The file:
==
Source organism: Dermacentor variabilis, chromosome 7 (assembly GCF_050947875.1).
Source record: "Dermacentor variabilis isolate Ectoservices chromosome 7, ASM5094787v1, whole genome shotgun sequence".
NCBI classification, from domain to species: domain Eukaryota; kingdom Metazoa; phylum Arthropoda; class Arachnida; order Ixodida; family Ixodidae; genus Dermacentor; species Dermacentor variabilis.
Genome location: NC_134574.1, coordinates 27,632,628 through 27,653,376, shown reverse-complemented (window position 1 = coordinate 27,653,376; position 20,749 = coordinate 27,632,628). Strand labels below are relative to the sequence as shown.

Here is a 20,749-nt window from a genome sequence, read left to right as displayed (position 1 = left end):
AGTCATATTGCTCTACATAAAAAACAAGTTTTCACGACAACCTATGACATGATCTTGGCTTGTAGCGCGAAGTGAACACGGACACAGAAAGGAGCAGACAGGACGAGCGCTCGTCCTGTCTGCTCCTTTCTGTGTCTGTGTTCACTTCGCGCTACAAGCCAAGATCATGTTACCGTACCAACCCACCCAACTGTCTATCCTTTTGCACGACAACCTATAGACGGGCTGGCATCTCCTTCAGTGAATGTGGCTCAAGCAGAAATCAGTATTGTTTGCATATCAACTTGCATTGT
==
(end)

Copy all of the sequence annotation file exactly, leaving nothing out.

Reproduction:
Source organism: Dermacentor variabilis, chromosome 7 (assembly GCF_050947875.1).
Source record: "Dermacentor variabilis isolate Ectoservices chromosome 7, ASM5094787v1, whole genome shotgun sequence".
NCBI classification, from domain to species: domain Eukaryota; kingdom Metazoa; phylum Arthropoda; class Arachnida; order Ixodida; family Ixodidae; genus Dermacentor; species Dermacentor variabilis.
Genome location: NC_134574.1, coordinates 27,632,628 through 27,653,376, shown reverse-complemented (window position 1 = coordinate 27,653,376; position 20,749 = coordinate 27,632,628). Strand labels below are relative to the sequence as shown.

Here is a 20,749-nt window from a genome sequence, read left to right as displayed (position 1 = left end):
AGTCATATTGCTCTACATAAAAAACAAGTTTTCACGACAACCTATGACATGATCTTGGCTTGTAGCGCGAAGTGAACACGGACACAGAAAGGAGCAGACAGGACGAGCGCTCGTCCTGTCTGCTCCTTTCTGTGTCTGTGTTCACTTCGCGCTACAAGCCAAGATCATGTTACCGTACCAACCCACCCAACTGTCTATCCTTTTGCACGACAACCTATAGACGGGCTGGCATCTCCTTCAGTGAATGTGGCTCAAGCAGAAATCAGTATTGTTTGCATATCAACTTGCATTGT